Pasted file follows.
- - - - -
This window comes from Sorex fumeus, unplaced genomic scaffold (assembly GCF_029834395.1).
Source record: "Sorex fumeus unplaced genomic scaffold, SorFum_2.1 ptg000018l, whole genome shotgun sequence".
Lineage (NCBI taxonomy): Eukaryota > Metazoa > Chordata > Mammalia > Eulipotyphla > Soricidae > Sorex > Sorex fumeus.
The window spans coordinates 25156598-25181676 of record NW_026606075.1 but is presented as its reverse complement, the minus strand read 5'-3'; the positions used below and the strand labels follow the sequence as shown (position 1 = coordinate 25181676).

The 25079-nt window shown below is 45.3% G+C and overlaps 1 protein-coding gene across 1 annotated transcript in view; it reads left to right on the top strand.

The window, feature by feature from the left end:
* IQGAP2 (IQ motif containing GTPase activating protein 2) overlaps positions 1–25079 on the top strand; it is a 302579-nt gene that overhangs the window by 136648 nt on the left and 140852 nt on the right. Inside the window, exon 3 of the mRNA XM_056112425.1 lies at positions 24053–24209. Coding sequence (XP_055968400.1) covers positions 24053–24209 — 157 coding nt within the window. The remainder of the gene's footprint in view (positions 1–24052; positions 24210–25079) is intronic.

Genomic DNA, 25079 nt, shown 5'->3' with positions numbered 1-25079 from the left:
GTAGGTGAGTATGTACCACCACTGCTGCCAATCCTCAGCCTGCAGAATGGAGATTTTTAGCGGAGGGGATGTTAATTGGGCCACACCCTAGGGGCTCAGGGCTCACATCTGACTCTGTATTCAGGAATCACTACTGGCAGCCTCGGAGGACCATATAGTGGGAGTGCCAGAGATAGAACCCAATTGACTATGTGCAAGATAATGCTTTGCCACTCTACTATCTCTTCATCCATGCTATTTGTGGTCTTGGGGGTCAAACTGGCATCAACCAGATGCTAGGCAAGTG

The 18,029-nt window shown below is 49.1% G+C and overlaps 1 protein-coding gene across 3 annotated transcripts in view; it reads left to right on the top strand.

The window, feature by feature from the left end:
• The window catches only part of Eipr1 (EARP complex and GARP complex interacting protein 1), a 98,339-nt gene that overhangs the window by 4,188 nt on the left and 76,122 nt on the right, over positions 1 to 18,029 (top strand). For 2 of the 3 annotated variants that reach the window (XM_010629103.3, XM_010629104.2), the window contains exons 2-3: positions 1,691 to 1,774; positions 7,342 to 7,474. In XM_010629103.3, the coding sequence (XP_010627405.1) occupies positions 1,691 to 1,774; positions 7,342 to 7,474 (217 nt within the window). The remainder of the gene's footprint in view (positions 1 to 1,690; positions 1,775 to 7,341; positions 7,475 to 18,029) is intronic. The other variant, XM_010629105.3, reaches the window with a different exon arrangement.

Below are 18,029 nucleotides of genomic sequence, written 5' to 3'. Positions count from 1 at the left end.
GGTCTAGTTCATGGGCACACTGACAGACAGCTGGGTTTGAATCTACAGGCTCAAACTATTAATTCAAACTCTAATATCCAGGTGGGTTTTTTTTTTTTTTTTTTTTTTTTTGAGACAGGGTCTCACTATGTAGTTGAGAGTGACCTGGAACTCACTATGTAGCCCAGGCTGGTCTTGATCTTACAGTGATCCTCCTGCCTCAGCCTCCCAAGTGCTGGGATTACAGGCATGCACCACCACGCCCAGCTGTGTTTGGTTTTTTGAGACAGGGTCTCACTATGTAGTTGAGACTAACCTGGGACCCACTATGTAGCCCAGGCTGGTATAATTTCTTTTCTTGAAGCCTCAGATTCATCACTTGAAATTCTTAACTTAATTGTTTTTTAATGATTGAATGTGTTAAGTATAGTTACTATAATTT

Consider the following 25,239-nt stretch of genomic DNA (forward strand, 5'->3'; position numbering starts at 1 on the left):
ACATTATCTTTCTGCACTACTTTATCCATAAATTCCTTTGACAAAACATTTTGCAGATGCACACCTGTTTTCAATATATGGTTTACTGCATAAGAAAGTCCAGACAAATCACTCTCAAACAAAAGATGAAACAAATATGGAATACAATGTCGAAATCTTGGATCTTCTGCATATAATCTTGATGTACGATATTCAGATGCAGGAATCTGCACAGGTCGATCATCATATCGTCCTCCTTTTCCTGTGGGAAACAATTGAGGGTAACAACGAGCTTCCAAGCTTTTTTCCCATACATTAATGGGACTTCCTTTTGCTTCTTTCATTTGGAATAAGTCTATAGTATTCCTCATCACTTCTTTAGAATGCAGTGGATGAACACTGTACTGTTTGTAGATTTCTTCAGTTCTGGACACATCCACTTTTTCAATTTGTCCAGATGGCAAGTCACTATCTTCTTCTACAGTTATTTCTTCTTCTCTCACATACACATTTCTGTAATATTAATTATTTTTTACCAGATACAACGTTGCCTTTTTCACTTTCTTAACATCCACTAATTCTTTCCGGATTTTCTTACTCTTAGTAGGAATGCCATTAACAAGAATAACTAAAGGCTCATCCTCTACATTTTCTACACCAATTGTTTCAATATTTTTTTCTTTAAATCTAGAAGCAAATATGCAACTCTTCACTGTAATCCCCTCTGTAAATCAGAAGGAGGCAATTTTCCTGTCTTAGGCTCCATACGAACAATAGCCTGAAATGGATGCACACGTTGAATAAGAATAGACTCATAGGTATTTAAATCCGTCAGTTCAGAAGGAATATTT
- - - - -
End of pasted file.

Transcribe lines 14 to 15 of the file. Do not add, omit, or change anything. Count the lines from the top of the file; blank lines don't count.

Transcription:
GGTCTAGTTCATGGGCACACTGACAGACAGCTGGGTTTGAATCTACAGGCTCAAACTATTAATTCAAACTCTAATATCCAGGTGGGTTTTTTTTTTTTTTTTTTTTTTTTTGAGACAGGGTCTCACTATGTAGTTGAGAGTGACCTGGAACTCACTATGTAGCCCAGGCTGGTCTTGATCTTACAGTGATCCTCCTGCCTCAGCCTCCCAAGTGCTGGGATTACAGGCATGCACCACCACGCCCAGCTGTGTTTGGTTTTTTGAGACAGGGTCTCACTATGTAGTTGAGACTAACCTGGGACCCACTATGTAGCCCAGGCTGGTATAATTTCTTTTCTTGAAGCCTCAGATTCATCACTTGAAATTCTTAACTTAATTGTTTTTTAATGATTGAATGTGTTAAGTATAGTTACTATAATTT

Consider the following 25,239-nt stretch of genomic DNA (forward strand, 5'->3'; position numbering starts at 1 on the left):